However, adding treatments of Ca and Mg to the drinking water raised eggshell strength linearly (weeks 2, 5, and 6) (P =0.01, 0.01, 0.03, respectively), increased eggshell thickness (week 6) (P =0.02), and decreased the broken egg rate quadratically (week 4) (P =0.01) (Table 5).

Haugh unit and albumen height were not affected by increasing the concentration of the Ca and Mg in the drinking water (P >0.05) after storing the eggs for 1, 5, 10, and 15 days (Table 6).

Eggs contain high biological value protein and essential minerals (Hawley et al., 1946). The diet that is provided to laying hens has a crucial effect on the quality of eggs (Kowalska et al., 2021). The quality of water influences the quality of eggs, even if a balanced diet is provided (Damron & Flunker, 1995). Although water does not supply energy, it is necessary for various metabolic functions. Increased levels of minerals can be undesirable to birds, and reduce performance (Yoselewitz et al., 2008). In agreement with the current results, Yoselewitz et al. (2012) reported that water consumption was lower at 625, 1250, and 1417 ppm magnesium sulfate (MgSO4) than that of control. Pourreza et al. (1994) found a parallel effect of high MgSO4 in the drinking water on its consumption of laying hens. In addition, Sus and Balnave (1975) found that daily water consumption was significantly lower when Ca was supplied at 3.5% and 2.5% in the diet and at 0.2% in the drinking water. The decrease in water intake in the first week of experiment could be because of the change in taste when Ca and Mg were added. However, after the first week, laying hens might adapt to the change. No significant impact was noticed in continued weeks (Table 2).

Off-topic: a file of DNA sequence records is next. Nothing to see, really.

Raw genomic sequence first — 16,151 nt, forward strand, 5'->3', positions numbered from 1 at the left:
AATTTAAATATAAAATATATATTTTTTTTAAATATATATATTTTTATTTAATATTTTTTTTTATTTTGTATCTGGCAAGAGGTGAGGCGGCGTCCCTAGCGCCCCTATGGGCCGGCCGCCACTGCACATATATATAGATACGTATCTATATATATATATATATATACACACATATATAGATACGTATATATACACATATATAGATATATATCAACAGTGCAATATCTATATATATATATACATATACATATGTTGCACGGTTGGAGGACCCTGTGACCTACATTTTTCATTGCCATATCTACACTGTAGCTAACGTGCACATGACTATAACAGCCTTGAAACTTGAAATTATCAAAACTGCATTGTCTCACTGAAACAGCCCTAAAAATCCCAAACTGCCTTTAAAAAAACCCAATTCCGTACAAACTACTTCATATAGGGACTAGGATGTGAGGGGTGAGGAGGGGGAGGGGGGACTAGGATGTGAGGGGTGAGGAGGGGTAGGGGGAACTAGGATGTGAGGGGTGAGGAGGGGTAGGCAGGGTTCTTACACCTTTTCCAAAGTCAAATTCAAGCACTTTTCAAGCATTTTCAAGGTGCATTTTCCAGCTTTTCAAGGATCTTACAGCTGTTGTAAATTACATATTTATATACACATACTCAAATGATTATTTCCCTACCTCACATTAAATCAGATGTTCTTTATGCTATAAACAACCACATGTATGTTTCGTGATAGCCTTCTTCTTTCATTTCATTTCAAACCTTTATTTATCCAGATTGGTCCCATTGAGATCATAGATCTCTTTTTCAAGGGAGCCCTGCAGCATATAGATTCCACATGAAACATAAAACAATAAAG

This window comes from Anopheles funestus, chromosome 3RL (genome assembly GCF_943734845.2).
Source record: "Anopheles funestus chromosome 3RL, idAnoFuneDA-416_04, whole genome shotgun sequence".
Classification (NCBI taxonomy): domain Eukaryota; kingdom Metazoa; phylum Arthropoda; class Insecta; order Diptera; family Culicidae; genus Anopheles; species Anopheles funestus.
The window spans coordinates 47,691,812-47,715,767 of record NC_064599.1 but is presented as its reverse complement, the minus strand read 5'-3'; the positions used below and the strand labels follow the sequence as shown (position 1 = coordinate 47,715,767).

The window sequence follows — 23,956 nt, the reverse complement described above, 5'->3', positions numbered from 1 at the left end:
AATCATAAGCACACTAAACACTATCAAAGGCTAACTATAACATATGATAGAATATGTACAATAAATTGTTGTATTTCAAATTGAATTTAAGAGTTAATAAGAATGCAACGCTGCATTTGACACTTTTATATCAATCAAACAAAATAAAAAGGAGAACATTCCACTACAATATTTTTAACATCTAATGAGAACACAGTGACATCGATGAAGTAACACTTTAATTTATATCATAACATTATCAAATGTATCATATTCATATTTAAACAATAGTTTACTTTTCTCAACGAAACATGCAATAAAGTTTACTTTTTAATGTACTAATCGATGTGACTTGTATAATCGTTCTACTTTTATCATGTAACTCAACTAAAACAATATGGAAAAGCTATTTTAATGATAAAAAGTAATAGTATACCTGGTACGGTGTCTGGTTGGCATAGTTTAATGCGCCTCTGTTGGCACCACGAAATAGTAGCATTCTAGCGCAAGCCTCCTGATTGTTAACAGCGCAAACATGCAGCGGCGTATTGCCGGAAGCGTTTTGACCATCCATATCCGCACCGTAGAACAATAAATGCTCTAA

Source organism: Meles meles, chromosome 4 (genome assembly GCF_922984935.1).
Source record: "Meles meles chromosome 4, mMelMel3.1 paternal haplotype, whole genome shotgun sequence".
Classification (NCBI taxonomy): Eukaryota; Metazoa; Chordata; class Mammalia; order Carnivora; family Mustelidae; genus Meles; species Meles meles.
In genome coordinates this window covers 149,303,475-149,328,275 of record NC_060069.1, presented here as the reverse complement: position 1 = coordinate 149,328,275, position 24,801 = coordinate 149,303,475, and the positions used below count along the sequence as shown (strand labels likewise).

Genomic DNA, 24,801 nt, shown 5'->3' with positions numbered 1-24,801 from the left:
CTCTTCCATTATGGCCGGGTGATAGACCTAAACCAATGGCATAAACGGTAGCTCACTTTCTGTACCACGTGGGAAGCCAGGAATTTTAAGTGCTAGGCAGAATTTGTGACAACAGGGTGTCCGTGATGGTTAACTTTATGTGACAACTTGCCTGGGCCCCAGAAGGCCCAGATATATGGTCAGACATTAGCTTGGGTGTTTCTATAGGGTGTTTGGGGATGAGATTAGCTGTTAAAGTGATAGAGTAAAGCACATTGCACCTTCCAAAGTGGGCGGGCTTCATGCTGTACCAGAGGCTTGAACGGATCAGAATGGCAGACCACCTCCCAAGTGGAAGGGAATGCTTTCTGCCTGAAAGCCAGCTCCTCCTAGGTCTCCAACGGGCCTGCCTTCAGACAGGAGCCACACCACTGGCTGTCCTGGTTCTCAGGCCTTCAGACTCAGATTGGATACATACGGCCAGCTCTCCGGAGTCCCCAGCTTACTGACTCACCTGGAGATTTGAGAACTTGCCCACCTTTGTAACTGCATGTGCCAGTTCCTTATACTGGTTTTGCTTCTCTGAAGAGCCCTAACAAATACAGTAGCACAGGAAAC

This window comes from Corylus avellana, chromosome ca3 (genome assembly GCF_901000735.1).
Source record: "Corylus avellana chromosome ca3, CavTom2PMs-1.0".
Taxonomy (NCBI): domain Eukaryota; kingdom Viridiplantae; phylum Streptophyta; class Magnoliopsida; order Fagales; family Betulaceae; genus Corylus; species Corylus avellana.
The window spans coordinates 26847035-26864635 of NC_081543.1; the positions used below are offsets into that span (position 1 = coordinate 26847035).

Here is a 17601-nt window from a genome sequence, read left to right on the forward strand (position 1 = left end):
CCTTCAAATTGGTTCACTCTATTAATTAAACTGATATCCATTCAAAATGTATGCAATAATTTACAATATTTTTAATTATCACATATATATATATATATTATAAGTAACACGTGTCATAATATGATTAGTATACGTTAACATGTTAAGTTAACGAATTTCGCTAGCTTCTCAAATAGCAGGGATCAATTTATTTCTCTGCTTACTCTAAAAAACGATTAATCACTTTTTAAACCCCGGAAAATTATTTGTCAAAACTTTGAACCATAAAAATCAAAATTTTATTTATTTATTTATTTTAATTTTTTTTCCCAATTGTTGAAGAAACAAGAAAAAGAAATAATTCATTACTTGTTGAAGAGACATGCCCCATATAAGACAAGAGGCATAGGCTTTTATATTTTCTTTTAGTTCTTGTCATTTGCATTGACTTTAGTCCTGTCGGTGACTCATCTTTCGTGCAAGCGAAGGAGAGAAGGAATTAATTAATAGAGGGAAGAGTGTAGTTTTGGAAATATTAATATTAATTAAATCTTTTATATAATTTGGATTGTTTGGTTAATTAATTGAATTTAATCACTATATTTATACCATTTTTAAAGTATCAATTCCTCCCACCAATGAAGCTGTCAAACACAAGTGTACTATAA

Albumen height, albumen percentage and yolk percentage were not affected when laying hens were provided drinking water with 625 ppm MgSO4, 1250 ppm MgSO4, and 625 ppm MgSO4 plus 1417 ppm calcium sulphate in the study of Akbar et al. (1983). According to Keener et al. (2006), the Haugh unit is a measure of albumen quality and therefore of the freshness of the egg, whereas Silversides et al. (1993) proposed that albumen height should be measured to determine egg quality. Various factors affect Haugh units, including storage time, temperature, age of hen, strain, and nutrition (Lapao et al., 1999). Temperature and storage time appear to be crucial factors that affect albumen quality and Haugh unit (Jones et al., 2001). Eggshell thickness was related negatively to eggshell water conductance (Samli et al., 2005).

 

Conclusion

The addition of up to 5 mg/L Ca and 760 mg/L Mg (T3) to the drinking water improved eggshell thickness and eggshell strength without unfavourable consequences to egg quality and egg production of laying hens.

 

Acknowledgements

The first author acknowledges the financial grant from Ningxia University (Ningxia Xiaoming Agriculture and Husbandry Co., Ltd.), Yinchuan, Ningxia, China.

Authors' Contributions

XJY, AR and HSH conceived and designed the experiments. XJY, AR, RY and RWA analysed the data and drafted the manuscript. YNG, AR, HMI and HSH performed experiments and acquired data. YNG, RZA, KH, MAR and AR revised the manuscript. All authors read and approved the final manuscript.

Conflict of Interest Declaration

There is no conflict of interest for this study.

 

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Received 16 March 2021
Accepted 7 July 2021
Published 5 August 2021

 

 

# Corresponding Author: Atif1632@hotmail.com